Cycling across the United States: A mother-daughter journey from Oregon to Virginia

A long, two-lane highway was blasted with strong headwinds as Erin Anderson, a 2014 alumna, cycled across random broken asphalt in central Wyoming. Anderson was in the middle of a 4,300-mile journey.

About two years ago, Anderson’s mom, Miki Stuebe, asked Anderson to cycle cross-country with her.

“I was determined to make the trip even if I had to do it solo,” said Stuebe. “I’ve wanted to cycle cross-country for so long that I no longer remember for sure what the original inspiration was,” says Stuebe. “But when I told Erin that I wanted to cycle cross-country, she blurted, ‘I’ll go!’ almost before I’d finished speaking. Of course, I was thrilled, so then it was a matter of making preparations and biding our time until we were both available.”

Anderson has a similar adventurous spirit.

“I look up to her a lot as a woman who takes full advantage of life and has done some really cool things in her time,” said Anderson. “She told me about the idea, and I jumped on board. Then we started stirring the pot, deciding where and how and when we were going to do it.”

Stuebe has cycled for over 30 years and pulled Anderson and her siblings around in a bike trailer as kids. Even though bikes have always been a part of Anderson’s life, she has only biked continually the past few years.

“I grew up riding bikes for fun and to get around, but it was nothing serious—it still isn’t serious,” said Anderson. “Bikes are purely fun for me. It wasn’t until I got to San Diego where I found that getting around on bike in the city and to/from campus was easier than getting around by car … I have never been competitive about it—I just think it’s a great way to get around, and it’s fun to go fast without a barrier between you and the air.”

Anderson and Stuebe faced some challenges from biking around San Diego to riding across the country. The hardest part was getting through windy days.

“It can really get to your head when you’re in the middle of nowhere Wyoming or Kansas, trying to get through a dry, hot wasteland to the next sliver of civilization and a 20 mph headwind is making you work three times as hard to get there,” said Anderson.

As Anderson and Stuebe biked 80 miles in southern Wyoming and down a two-lane highway they faced some close calls.

“We were nearly being sideswiped by oversized-semi loads every two minutes and had a shoulder made of rumble-strip and broken asphalt to ride on,” said Anderson. “My mom and I are both pretty mentally tough, but it’s hard to keep positive in a situation like that. So you just have to put your head down and get through it.”

They started their journey after Anderson graduated in 2014, cycling from Oregon to Virginia in 90 days.

The two started their journey in May, but didn’t finish until October because they took a six week break from riding, so that Anderson could take field ecology classes at a biological station in northwest Montana in June and July. Anderson was an environmental science major at PLNU.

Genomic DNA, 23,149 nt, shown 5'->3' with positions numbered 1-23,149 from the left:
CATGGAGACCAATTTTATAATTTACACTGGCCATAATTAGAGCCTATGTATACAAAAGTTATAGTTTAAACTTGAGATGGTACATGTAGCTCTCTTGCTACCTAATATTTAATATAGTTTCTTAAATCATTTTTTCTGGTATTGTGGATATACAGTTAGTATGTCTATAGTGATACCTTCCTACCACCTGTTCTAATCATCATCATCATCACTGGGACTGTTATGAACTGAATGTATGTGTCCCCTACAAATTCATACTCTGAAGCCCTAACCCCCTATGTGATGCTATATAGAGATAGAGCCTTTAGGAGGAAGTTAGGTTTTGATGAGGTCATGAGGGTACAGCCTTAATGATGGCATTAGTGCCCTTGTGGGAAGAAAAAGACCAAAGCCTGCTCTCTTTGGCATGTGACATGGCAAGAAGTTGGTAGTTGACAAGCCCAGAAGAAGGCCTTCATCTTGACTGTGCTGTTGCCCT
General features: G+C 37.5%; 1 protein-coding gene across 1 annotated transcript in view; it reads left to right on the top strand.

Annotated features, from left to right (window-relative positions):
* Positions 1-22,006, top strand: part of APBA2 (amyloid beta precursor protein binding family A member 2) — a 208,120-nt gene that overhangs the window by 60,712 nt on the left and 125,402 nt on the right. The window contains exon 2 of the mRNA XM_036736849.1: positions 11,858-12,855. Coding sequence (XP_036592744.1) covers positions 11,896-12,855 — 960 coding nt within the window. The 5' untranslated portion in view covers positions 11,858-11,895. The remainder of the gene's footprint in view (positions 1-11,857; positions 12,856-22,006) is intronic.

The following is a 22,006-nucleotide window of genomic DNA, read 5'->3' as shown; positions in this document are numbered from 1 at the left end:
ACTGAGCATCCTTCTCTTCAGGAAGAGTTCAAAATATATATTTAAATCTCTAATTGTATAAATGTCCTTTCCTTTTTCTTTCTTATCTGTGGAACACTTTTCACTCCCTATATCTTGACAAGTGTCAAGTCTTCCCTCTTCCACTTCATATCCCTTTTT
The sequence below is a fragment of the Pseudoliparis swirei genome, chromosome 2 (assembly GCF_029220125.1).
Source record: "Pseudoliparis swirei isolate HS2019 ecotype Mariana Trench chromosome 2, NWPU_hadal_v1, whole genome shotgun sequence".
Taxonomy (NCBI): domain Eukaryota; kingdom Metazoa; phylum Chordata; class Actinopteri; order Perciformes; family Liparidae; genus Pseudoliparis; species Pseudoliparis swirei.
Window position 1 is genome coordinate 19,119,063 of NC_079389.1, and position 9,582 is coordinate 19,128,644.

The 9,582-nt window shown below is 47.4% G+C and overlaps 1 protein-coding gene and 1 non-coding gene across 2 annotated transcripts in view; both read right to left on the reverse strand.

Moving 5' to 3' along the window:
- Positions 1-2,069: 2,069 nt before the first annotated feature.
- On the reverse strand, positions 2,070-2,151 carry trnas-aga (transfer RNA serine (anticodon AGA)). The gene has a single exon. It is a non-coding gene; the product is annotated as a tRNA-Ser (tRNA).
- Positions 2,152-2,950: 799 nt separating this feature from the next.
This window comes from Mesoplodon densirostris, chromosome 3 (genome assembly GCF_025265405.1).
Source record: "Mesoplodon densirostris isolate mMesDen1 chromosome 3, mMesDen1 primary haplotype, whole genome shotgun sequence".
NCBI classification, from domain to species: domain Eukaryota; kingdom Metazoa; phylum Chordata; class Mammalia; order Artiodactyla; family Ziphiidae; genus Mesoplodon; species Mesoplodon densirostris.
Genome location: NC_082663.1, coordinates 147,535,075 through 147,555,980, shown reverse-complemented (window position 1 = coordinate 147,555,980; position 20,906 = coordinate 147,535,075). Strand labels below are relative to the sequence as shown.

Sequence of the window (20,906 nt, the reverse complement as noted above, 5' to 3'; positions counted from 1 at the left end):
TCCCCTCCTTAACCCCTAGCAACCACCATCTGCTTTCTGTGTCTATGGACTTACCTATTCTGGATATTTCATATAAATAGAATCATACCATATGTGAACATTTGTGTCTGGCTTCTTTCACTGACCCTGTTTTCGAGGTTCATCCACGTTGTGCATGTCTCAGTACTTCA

“It was fun to show up to field classes and know that I rode 1,500 miles to get to them,” said Anderson.

Their original route spanned 10 states and 4,300 miles.

“We ended up crossing into 12 states and riding 4700 miles. Our route depended a lot on who we wanted to see along the way—we both have friends across the country. So we went to places like Jackson Hole, Wyoming, and Bloomington, Indiana that weren’t on that route but were a priority for us.”

The pair stayed in fire stations, churches, city parks, hostels, friends-of-friends homes, stranger’s houses, attics, basements and a couple of motels when they had no camping options or needed a shower.

Two years was just the right amount of time for them to find gear and sturdy bikes for their journey. The two learned to be resourceful and to live minimally. The gear they brought was pretty basic and as lightweight as possible: sleeping bags and pads, tent, cook kit, bike parts, spare tubes, clothes and toiletries, warm clothes and rain gear.

“I learned how little I need in the way of clothes and possessions,“ said Stuebe.

Anderson had done a lot of backpacking before, so she knew what she could get away with.

“I always carried a book and a journal, and a set of pens, but the hardest part of packing was choosing what clothes to bring for times off the bike,” said Anderson. “One pair of pants, two shirts, one pair of shorts. For three months. Talk about pressure. My closet was essentially a tiny backpack, but it was fantastic. I never had to think about what to wear. Now that I’m back to having a closet I feel like I have way too much stuff.”

The long days made the pair thankful for traveling together.

“We had each other for company, but there were stretches where we wouldn’t have a real conversation with anyone else for days,” said Anderson. “In some of the country we rode through, there just isn’t anyone out there. It made me grateful looking back at the constant companionship I had at Point Loma. It got lonely out there. I don’t know if I would have been able to do it on my own.”

Riding through unknown places and sometimes having to ask for a place to stay at night forced Anderson to open up and be vulnerable.

“I learned [Anderson’s] much more mature and wiser in many ways than I was at her age,” said Stuebe.

Anderson realized through this trip that she had to be resourceful. The ride challenged her wit and her perception, but she trusted her intuition.

“You have to be able to laugh at everything, and not get discouraged riding for a week on Kansas’s roads with three turns within 400 miles. You have to be able to talk to anyone, from a toothless local in southern Missouri to a millionaire Colorado banker. It was a wild sort of freedom that is hard to put into words, I guess. But the kindness and willingness of strangers is there. If you ever lose faith in humanity, just get on a bike.”